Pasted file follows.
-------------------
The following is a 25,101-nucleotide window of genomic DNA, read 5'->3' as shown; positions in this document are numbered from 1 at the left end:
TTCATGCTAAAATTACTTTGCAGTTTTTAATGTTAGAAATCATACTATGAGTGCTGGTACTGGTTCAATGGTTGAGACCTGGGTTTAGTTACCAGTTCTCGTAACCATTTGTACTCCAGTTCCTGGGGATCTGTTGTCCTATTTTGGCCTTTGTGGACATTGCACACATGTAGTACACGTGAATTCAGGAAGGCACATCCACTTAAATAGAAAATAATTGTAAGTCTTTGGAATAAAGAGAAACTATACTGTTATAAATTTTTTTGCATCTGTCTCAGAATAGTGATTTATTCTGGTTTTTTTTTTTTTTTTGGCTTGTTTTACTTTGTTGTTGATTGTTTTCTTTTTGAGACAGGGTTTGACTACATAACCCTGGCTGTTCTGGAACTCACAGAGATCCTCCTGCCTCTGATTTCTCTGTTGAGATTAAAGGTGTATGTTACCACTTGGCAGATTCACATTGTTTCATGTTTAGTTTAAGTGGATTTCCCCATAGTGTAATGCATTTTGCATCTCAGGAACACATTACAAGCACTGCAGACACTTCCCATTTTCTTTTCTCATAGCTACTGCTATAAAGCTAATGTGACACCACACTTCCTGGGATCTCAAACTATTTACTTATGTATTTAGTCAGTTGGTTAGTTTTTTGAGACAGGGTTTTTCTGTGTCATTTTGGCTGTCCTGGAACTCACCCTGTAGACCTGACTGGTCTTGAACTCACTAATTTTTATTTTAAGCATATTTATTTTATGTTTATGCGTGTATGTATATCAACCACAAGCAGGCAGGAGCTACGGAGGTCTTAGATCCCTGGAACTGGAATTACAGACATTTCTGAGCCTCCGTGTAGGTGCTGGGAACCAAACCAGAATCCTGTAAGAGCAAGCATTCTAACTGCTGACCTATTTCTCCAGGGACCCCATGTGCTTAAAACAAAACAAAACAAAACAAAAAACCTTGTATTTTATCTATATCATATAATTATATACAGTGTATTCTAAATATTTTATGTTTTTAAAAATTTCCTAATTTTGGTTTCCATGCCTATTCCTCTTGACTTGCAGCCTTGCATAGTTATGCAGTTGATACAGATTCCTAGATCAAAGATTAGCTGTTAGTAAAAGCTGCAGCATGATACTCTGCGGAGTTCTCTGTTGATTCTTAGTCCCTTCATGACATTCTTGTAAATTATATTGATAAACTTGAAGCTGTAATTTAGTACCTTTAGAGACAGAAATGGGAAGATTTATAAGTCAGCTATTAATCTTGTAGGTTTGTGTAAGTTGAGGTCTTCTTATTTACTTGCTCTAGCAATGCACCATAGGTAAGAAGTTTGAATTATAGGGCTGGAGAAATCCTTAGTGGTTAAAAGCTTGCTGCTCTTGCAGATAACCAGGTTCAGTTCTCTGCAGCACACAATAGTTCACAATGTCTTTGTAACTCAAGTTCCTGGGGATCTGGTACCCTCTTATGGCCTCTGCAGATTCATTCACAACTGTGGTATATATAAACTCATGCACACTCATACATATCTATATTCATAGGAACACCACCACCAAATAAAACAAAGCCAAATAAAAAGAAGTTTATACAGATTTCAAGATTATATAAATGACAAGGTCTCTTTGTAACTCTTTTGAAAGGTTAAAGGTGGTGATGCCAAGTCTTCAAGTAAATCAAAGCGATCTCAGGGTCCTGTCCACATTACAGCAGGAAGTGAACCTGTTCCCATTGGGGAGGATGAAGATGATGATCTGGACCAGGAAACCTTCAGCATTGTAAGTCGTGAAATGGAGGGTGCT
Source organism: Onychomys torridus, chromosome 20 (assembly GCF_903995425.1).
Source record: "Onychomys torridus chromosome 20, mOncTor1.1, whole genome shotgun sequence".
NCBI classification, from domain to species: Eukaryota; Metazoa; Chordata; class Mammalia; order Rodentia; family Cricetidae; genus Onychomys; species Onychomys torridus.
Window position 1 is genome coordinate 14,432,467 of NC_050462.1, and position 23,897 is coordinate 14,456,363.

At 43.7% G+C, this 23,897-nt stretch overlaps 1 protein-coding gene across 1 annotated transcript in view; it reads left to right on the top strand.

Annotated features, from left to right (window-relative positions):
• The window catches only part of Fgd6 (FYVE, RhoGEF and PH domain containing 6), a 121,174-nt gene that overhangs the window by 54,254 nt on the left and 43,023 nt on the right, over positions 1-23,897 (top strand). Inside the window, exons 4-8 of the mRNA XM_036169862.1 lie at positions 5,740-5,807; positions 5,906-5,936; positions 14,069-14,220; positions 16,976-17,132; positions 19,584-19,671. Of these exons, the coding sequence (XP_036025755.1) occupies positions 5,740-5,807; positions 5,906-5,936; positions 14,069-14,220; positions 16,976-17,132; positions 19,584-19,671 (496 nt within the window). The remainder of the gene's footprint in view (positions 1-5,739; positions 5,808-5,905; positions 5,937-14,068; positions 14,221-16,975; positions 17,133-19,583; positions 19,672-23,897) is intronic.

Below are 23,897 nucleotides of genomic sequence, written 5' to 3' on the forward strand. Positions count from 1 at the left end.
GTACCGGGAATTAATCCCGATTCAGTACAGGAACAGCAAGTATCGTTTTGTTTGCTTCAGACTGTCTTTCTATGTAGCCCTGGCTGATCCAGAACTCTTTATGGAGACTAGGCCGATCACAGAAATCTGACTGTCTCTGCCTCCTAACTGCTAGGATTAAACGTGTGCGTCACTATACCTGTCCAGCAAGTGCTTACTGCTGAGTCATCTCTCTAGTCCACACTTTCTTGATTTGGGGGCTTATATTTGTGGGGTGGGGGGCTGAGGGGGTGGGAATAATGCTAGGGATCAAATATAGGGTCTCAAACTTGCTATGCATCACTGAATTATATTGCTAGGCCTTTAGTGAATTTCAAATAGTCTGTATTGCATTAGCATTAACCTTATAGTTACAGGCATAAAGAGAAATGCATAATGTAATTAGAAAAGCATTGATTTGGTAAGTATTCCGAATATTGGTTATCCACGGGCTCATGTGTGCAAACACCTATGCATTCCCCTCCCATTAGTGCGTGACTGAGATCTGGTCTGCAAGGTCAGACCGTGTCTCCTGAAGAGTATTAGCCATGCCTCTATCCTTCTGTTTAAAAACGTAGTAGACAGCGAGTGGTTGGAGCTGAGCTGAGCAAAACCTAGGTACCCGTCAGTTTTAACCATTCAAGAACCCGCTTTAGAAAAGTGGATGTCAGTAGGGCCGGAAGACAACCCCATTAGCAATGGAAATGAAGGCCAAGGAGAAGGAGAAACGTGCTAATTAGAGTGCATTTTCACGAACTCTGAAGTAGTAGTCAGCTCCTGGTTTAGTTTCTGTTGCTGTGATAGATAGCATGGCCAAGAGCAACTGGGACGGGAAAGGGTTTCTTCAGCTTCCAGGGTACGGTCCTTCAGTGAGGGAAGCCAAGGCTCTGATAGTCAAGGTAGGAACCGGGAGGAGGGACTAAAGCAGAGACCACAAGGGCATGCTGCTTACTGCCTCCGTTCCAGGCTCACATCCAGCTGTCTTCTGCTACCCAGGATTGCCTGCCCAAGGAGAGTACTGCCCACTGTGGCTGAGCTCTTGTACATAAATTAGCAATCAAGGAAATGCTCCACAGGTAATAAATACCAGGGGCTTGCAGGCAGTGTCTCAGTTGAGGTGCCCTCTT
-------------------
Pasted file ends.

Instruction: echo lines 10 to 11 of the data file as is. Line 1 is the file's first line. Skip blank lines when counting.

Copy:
Below are 23,897 nucleotides of genomic sequence, written 5' to 3' on the forward strand. Positions count from 1 at the left end.
GTACCGGGAATTAATCCCGATTCAGTACAGGAACAGCAAGTATCGTTTTGTTTGCTTCAGACTGTCTTTCTATGTAGCCCTGGCTGATCCAGAACTCTTTATGGAGACTAGGCCGATCACAGAAATCTGACTGTCTCTGCCTCCTAACTGCTAGGATTAAACGTGTGCGTCACTATACCTGTCCAGCAAGTGCTTACTGCTGAGTCATCTCTCTAGTCCACACTTTCTTGATTTGGGGGCTTATATTTGTGGGGTGGGGGGCTGAGGGGGTGGGAATAATGCTAGGGATCAAATATAGGGTCTCAAACTTGCTATGCATCACTGAATTATATTGCTAGGCCTTTAGTGAATTTCAAATAGTCTGTATTGCATTAGCATTAACCTTATAGTTACAGGCATAAAGAGAAATGCATAATGTAATTAGAAAAGCATTGATTTGGTAAGTATTCCGAATATTGGTTATCCACGGGCTCATGTGTGCAAACACCTATGCATTCCCCTCCCATTAGTGCGTGACTGAGATCTGGTCTGCAAGGTCAGACCGTGTCTCCTGAAGAGTATTAGCCATGCCTCTATCCTTCTGTTTAAAAACGTAGTAGACAGCGAGTGGTTGGAGCTGAGCTGAGCAAAACCTAGGTACCCGTCAGTTTTAACCATTCAAGAACCCGCTTTAGAAAAGTGGATGTCAGTAGGGCCGGAAGACAACCCCATTAGCAATGGAAATGAAGGCCAAGGAGAAGGAGAAACGTGCTAATTAGAGTGCATTTTCACGAACTCTGAAGTAGTAGTCAGCTCCTGGTTTAGTTTCTGTTGCTGTGATAGATAGCATGGCCAAGAGCAACTGGGACGGGAAAGGGTTTCTTCAGCTTCCAGGGTACGGTCCTTCAGTGAGGGAAGCCAAGGCTCTGATAGTCAAGGTAGGAACCGGGAGGAGGGACTAAAGCAGAGACCACAAGGGCATGCTGCTTACTGCCTCCGTTCCAGGCTCACATCCAGCTGTCTTCTGCTACCCAGGATTGCCTGCCCAAGGAGAGTACTGCCCACTGTGGCTGAGCTCTTGTACATAAATTAGCAATCAAGGAAATGCTCCACAGGTAATAAATACCAGGGGCTTGCAGGCAGTGTCTCAGTTGAGGTGCCCTCTT